Language matters when we write about education. If we want to have honest conversations about the topic, we should use honest words and phrases.
As George Orwell wrote in his classic essay “Politics and the English Language,” it’s obvious that lazy thinking can corrupt language, but “language can also corrupt thought. A bad usage can spread by tradition and imitation even among people who should and do know better.”
Here are a few that, in Orwell’s words, should be sent to the dustbin where they belong.
Education reform. I wrote an entire post on this in 2012. Reform doesn’t just mean change; it means change for the better. We shouldn’t use reform to refer to a set of policies – charter schools, vouchers, test-based accountability, etc. – that haven’t been proven effective.
At-risk students. Journalists use this phrase to refer to children who are poor or who live in what are often called blighted neighborhoods. Unfortunately, some educators use it too. But what does it mean, really? At risk of what? Read this powerful essay by Jason Buell and you’ll think twice before putting a label on children.
The civil rights issue of our time. This is a favorite of Secretary of Education Arne Duncan and also of politicians who, believe me, would not have marched with Dr. King. As recent events in Ferguson, Mo., and Staten Island, N.Y., have made clear – and as Shree Chauhan, Audrey Watters and others have written, civil rights is the civil rights issue of our time.
Corporate reform. Supporters of public schools have adopted this term in self-defense, to suggest “education reform” (see above) really isn’t. It’s certainly true that some businesses – i.e., corporations – are big backers of school choice, etc. But some aren’t. And a lot of people and organizations that support the agenda aren’t in it for the money. They think these policies will work.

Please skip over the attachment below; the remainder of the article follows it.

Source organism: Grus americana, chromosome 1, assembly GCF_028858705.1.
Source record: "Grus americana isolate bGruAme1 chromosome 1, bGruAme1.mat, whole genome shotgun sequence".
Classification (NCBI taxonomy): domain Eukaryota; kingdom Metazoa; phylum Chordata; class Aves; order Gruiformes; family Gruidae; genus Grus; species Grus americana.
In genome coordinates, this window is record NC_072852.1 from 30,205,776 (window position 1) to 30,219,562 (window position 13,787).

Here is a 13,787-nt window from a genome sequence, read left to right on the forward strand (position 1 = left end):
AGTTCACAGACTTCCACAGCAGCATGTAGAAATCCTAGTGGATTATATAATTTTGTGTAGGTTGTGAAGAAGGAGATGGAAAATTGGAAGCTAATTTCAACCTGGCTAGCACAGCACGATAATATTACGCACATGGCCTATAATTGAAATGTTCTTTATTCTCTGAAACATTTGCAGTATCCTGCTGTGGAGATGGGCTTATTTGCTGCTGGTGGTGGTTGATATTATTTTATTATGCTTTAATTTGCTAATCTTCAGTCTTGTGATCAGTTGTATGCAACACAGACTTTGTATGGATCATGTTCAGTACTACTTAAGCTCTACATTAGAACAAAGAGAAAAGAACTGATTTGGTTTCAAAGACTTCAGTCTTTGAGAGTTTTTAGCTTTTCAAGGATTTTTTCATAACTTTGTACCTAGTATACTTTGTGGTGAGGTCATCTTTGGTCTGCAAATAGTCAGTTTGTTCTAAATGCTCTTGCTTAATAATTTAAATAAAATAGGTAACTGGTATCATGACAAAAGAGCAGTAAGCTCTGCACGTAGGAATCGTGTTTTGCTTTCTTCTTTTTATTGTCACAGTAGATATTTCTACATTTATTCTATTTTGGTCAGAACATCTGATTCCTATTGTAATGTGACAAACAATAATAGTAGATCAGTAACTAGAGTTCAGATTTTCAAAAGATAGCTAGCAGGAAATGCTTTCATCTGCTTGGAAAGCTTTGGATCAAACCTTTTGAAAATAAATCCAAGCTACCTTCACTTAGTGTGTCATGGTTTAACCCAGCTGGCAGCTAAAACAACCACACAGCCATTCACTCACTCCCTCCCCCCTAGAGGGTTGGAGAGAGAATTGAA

Defenders of the status quo. There may be some people who like the way things used to be and don’t want education to change. But most supporters of public schools want them to get better. They just don’t think charter schools, vouchers and grades for schools and teachers are the way to do it. Also, testing, choice and hard-core accountability arguably have become the status quo.
Failing schools. Now that Indiana and other states give schools letter grades, we can easily claim a school that gets an F is “failing.” But failing at what? Is the F the fault of the school? The teachers? The students? Are they failing? Are they failures? As Indiana Superintendent of Public Instruction Glenda Ritz has said, schools don’t suffer when we label them – children do.
Talented teachers and school leaders. This phrase sounds innocuous enough, but often it’s code for “young,” “enthusiastic” and especially “made good grades at a selective college.” As Dana Goldstein points out the epilogue to her excellent book “The Teacher Wars,” there’s not a lot of evidence that teachers who fit that profile are more effective than teachers from less elite backgrounds.
Traditional public schools. As in public schools that aren’t charter schools. Because charter schools are public schools. At least, they are publicly funded and they are chartered by organizations chosen by government officials. But so-called traditional public schools – TPS, in policy shorthand – may be no more traditional in their approach than charter schools. They may be less so.
Zip code. Supporters of charter schools and vouchers have said this so often – that a child’s education shouldn’t depend on his or her zip code – that it has become a cliché. Orwell’s Rule No. 1 was: “Never use a metaphor, simile, or other figure of speech which you are used to seeing in print.” So don’t.
This list is just a start, and I hope readers will offer their own suggestions. Meanwhile, New Year’s Day is this week. Let’s all resolve to be more careful and honest in the language we use.